Bulbs Gardening

Bringing Frost-Tender Bulbs Indoors for the Winter

When frost kills the foliage of your bulbs (here, dahlias), it’s time to bring them back indoors for the winter. Source: canoecorner.blogspot.com

Most summer-flowering bulbs other than lilies, and that includes dahlias, gladiolus, cannas, callas, colocasias, acidantheras and tuberous begonias, are considered “tender bulbs,” that is, they are not hardy enough to survive the winter in cold climates. Many of these bulbs may be able to overwinter outdoors in USDA zones 7–8, especially if well mulched (indeed, some gladiolus thrive in zone 6!) and certainly in zones 9 and above, but most gardeners living in colder zones can only keep them alive from year to year by bringing them indoors in the fall.

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Gladiolus corms freshly dug up. Source: natureworksct.blogspot.com

Usually the signal to bring them indoors is when the first frost damages their foliage. If there is no frost before mid-November, though, bring them in any way: you don’t want them to be still in the ground when it freezes solid!

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Let the bulbs (here, dahlia tubers) dry out for a week or so, then clean them up roughly before storing them. Source: thepropagatorblog.wordpress.com

To do this, dig up the root ball and shake it to knock off excess soil, then let the bulbs dry on newspaper or cloth for a week or so in a frost-free spot (a garage or shed, for example). Now clean them roughly with a brush to remove most of the dirt. Don’t rinse them, though: they must stay dry.

On some bulbs, stems and foliage will fall off all on their own at this stage. If not, cut them off about 2 inches (5 cm) from the bulb. Also cut off any lingering roots and remove any bulbils (baby bulbs). (You can save the bulbils if you want, but be forewarned that they are usually 3 to 5 years from blooming!) You can also sprinkle garden sulfur on the bulbs: this will help prevent rot over the winter.

Make sure you properly identify your bulbs at this point. There is nothing more confusing than looking at a pile of gladiolus corms or dahlia tubers in the spring and trying to remember which were the red ones and which were the yellow ones! Either write the name on their storage container or add a label. Some people write the name on dahlia tubers with a felt pen!

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You can layer bulbs one on top of the other as long as you cover the previous layer with vermiculite, peat moss, wood shavings, or shredded paper. Here, the first layer of dahlia tubers was covered in peat moss. Source: www.thatbloomingarden.com

If possible, store the bulbs in a cardboard box or a plastic container (the latter should be have holes so there’ll be a bit of air circulation), covering them with vermiculite, peat moss, wood shavings, or shredded paper. Some gardeners like to store them in a mesh bag.

The ideal location for winter storage is a cool but not cold spot that remains between 40 and 55? F (5–12° C) for much of the winter. That means that a fridge or a cold room may be too chilly for some tender bulbs, but a basement or lightly heated garage should work well.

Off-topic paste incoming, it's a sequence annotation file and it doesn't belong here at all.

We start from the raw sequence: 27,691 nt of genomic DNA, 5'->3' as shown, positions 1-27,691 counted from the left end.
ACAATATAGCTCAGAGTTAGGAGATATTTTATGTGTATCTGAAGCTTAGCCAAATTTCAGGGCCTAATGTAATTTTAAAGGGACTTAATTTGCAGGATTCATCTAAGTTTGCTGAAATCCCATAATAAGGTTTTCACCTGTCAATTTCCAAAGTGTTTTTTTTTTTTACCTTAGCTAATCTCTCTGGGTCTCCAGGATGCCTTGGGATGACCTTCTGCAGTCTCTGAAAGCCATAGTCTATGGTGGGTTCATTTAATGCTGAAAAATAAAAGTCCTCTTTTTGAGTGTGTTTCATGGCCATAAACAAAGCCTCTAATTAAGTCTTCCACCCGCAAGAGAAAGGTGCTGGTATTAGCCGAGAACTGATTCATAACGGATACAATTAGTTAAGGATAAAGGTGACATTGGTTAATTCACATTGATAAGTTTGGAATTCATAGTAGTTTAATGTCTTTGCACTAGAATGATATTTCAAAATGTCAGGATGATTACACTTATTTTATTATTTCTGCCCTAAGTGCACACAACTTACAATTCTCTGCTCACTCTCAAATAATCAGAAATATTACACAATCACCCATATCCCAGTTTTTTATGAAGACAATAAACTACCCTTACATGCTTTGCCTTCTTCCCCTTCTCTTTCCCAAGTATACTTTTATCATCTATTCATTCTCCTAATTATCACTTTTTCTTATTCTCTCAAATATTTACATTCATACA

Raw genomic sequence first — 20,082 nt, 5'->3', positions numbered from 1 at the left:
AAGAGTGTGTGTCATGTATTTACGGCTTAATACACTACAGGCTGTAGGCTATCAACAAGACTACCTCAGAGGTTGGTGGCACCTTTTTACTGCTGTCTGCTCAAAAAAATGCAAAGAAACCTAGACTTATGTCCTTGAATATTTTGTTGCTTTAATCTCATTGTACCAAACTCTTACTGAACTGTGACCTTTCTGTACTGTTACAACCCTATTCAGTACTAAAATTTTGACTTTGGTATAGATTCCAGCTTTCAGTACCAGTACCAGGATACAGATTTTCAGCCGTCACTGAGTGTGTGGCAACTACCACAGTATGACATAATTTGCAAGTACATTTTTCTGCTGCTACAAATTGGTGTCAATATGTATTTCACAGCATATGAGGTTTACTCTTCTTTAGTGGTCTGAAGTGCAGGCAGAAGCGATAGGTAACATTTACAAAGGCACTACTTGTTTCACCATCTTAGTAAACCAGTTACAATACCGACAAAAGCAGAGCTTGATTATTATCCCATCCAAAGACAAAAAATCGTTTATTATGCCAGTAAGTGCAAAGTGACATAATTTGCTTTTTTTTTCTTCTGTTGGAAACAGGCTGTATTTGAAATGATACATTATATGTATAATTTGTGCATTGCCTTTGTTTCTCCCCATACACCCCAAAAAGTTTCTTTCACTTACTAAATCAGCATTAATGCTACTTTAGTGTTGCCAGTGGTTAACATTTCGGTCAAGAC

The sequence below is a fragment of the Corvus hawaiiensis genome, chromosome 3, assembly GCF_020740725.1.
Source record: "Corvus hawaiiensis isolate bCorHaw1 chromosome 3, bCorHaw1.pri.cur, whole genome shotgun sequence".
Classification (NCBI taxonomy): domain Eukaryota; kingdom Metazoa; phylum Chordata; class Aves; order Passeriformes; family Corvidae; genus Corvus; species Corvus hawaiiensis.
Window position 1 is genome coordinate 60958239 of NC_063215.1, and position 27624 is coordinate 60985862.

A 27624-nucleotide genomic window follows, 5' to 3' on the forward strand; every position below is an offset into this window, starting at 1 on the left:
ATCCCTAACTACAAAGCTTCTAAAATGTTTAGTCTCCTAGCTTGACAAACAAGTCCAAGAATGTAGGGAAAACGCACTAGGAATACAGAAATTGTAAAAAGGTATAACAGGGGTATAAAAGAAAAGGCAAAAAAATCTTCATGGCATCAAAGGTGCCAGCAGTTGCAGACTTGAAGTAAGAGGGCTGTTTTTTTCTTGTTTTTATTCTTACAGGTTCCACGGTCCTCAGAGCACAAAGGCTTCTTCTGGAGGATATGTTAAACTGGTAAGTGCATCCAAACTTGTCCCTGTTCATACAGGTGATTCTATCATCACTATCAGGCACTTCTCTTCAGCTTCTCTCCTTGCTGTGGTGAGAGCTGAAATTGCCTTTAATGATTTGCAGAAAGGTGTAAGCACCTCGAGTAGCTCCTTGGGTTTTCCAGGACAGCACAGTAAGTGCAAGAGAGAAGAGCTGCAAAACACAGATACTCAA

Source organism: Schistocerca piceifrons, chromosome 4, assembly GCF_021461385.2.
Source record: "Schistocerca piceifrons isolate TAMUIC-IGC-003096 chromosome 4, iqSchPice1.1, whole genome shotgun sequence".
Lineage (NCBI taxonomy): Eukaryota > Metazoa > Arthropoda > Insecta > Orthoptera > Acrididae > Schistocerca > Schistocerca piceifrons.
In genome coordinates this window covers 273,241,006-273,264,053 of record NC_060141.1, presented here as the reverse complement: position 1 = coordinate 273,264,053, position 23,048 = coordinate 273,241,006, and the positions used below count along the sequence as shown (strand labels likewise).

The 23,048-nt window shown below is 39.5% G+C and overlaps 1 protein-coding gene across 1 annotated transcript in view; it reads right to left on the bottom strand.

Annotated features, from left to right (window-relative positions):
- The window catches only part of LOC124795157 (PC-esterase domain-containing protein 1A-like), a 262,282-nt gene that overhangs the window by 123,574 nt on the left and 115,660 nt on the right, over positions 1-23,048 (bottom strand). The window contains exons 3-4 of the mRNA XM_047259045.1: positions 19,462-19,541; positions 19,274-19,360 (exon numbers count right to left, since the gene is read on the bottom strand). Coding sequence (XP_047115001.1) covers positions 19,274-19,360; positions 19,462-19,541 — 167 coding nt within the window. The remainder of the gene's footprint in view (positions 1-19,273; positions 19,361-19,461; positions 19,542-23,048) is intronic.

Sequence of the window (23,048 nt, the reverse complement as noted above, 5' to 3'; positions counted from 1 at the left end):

You have nowhere cool to store them? Don’t worry: they can be kept at room temperature if necessary, but if so, the bulbs will tend to dry out over the winter, so check them monthly, giving them a spritz of water if they start to shrivel.

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If you grow your bulbs in containers, you can simply pile the up in a cool, dry spot. Source: thebikinggardener.com

One final note: if you grow your tender bulbs in containers, overwintering is even simpler. Just bring the pots indoors, cut off the foliage, let the soil dry out, then pile the pots up in cool, dry spot until spring.

2 comments on “Bringing Frost-Tender Bulbs Indoors for the Winter

  1. edith_piaf's_bureau_drawer

    Perhaps you can help me with a question — what sort of fertilization/watering regimen encourages the most robust bulbs, corms, etc.?

    Many of my frost-tender favorites, particularly dahlias and caladiums, grow happily all summer long, pumping out beautiful flowers and lush foliage, only to come out of the ground at the end of the season with such sad tiny roots/corms/bulbs that they don’t make it through winter storage, at least not with any viability, it seems.

    I wait until the foliage is frost-nipped but not totally dead and brown before lifting them for storage.

    This year I am experimenting with applications of alfalfa “tea,” to see if the triacontanol has the desired effect, but I’m sure there’s a more widely-utilized method — I just can’t seem to find it!

    I would appreciate any advice or insight you might have.

    • Sun and plenty of just about any fertilizer will help. I like to think of bulbs as being greedy plants, given to storing a lot of starches and sugars, and that requires a lot of minerals. The shortening days of the fall, too, are essential for a lot of them (dahlias). That’s the reason we’re supposed to leave them until frost. The frost has nothing to do with it; it’s the extra time under short days that gives bigger “bulbs”. Remember, too, that some naturally produce big bulbs and others, small ones, even within the same species (dahlias, for example).

      I’ve never heard of triacontanol being used for stimulating bulb growth, so your experiment might well give interesting results… in one way or the other. (Hormones, you just never know what they’ll do!)

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